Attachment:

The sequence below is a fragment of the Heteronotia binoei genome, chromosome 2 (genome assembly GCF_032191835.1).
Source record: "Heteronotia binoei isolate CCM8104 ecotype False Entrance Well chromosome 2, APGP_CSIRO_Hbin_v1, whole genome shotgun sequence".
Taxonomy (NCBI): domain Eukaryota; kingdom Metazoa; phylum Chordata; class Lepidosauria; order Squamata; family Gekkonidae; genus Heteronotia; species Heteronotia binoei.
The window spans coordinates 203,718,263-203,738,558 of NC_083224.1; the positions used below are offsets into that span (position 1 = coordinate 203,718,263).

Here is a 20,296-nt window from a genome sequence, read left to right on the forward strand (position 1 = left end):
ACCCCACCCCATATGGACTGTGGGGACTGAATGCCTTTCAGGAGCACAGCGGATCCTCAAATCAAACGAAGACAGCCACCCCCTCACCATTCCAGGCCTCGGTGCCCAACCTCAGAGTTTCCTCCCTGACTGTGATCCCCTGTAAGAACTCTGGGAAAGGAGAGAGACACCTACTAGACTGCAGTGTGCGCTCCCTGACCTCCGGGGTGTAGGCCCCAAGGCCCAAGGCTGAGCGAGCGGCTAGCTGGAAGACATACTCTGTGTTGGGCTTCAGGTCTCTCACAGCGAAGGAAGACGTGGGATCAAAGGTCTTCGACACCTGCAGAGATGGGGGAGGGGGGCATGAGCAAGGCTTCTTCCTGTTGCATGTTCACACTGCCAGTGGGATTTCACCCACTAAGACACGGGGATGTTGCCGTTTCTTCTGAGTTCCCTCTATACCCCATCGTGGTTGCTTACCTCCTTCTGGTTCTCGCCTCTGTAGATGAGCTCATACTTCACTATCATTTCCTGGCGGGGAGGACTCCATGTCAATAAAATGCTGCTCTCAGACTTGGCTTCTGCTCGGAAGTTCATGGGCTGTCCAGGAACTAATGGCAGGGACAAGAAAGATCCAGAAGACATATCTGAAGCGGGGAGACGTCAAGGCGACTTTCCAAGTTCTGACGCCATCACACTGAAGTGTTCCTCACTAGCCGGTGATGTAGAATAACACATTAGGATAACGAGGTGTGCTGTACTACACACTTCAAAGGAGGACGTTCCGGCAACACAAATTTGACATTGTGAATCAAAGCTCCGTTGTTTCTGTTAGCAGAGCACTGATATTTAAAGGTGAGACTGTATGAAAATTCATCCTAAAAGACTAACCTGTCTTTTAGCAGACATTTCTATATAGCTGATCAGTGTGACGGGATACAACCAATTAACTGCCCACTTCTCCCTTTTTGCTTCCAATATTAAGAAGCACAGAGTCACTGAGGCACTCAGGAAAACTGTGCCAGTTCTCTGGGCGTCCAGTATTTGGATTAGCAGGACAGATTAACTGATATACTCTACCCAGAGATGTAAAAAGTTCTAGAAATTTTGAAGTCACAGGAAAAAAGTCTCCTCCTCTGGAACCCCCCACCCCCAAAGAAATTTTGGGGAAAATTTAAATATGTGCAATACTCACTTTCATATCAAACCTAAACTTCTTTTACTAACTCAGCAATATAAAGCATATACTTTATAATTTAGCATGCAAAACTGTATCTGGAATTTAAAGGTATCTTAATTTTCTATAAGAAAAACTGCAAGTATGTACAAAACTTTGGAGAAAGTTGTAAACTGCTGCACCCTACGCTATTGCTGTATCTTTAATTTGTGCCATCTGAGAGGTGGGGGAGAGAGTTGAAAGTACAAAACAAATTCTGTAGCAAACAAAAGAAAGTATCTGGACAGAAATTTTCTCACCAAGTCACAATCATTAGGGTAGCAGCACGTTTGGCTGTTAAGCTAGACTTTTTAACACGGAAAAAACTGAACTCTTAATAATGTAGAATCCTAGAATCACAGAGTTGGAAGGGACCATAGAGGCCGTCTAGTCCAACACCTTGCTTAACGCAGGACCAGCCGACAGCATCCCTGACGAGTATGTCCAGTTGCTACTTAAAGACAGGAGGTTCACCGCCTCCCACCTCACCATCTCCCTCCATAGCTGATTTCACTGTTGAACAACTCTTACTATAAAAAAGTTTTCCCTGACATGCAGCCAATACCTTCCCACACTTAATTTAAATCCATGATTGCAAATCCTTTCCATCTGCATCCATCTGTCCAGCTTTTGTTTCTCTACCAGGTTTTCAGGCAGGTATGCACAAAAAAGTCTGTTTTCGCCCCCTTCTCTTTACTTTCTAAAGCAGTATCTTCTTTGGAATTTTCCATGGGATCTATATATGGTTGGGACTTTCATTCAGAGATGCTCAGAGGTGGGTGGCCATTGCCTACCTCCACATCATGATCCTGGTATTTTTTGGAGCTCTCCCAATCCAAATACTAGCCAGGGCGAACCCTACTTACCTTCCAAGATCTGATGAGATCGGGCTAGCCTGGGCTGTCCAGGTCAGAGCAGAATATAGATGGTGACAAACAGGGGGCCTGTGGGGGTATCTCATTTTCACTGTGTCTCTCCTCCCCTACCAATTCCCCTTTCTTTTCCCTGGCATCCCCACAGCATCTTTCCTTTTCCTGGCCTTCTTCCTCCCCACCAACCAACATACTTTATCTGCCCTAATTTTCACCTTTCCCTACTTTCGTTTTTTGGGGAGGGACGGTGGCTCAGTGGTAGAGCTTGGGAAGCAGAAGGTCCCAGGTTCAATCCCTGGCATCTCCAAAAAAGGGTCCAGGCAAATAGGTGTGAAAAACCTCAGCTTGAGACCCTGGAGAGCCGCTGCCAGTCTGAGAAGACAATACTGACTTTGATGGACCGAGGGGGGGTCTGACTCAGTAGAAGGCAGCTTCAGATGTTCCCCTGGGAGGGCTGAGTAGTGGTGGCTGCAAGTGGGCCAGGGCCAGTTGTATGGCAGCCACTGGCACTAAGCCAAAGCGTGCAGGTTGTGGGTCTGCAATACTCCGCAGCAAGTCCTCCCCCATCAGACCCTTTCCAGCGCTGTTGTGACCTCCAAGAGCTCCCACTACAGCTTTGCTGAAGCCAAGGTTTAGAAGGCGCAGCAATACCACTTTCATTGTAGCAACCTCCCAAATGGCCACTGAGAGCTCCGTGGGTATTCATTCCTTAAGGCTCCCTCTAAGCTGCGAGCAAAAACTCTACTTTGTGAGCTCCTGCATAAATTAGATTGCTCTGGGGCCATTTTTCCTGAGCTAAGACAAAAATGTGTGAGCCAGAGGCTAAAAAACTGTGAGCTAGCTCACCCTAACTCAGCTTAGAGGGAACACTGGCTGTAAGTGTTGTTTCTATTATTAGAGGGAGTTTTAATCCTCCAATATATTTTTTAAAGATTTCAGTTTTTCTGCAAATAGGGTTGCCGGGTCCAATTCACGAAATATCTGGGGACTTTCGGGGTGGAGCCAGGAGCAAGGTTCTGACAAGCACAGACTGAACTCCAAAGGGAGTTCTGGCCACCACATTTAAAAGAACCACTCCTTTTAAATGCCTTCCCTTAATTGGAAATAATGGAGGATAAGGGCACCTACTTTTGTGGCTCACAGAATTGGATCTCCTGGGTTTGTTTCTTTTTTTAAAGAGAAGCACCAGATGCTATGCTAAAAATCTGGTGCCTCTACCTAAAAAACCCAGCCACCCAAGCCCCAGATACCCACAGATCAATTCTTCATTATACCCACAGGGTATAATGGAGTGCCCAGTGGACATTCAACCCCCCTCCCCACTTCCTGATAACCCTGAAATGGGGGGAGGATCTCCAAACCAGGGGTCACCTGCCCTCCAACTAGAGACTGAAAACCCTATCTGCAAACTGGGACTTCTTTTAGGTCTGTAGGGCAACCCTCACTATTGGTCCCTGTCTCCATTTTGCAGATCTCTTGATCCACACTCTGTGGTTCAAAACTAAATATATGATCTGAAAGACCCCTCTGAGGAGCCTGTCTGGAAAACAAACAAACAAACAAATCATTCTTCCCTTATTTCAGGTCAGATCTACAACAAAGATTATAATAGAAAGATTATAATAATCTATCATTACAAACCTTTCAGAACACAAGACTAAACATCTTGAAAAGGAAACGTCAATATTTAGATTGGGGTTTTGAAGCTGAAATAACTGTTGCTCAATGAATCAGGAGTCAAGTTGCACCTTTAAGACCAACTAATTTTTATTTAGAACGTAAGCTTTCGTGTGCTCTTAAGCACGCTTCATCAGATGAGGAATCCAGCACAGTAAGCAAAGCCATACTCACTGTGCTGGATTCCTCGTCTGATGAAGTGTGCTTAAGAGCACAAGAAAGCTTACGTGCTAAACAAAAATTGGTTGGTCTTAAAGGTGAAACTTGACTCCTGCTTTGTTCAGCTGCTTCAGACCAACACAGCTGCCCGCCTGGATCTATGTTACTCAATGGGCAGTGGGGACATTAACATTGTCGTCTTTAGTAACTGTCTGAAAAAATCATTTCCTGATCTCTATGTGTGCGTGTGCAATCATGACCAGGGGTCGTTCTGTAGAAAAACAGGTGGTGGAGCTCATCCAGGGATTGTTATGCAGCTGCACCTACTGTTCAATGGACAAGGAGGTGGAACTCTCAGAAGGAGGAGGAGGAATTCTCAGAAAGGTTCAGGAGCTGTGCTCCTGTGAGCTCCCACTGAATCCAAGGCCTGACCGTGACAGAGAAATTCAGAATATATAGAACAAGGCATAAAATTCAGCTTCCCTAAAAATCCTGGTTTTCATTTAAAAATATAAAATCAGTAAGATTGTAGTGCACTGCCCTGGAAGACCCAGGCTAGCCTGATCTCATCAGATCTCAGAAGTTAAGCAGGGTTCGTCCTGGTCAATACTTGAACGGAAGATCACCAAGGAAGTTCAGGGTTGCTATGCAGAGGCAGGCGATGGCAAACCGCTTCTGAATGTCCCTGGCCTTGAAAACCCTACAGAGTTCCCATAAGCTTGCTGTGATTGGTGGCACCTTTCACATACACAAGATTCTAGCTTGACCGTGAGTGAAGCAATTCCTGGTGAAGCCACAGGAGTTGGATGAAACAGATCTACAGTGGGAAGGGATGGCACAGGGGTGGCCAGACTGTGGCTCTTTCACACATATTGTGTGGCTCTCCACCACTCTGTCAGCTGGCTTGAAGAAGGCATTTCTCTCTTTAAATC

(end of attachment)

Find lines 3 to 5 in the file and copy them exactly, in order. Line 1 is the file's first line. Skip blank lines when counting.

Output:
Taxonomy (NCBI): domain Eukaryota; kingdom Metazoa; phylum Chordata; class Lepidosauria; order Squamata; family Gekkonidae; genus Heteronotia; species Heteronotia binoei.
The window spans coordinates 203,718,263-203,738,558 of NC_083224.1; the positions used below are offsets into that span (position 1 = coordinate 203,718,263).

Here is a 20,296-nt window from a genome sequence, read left to right on the forward strand (position 1 = left end):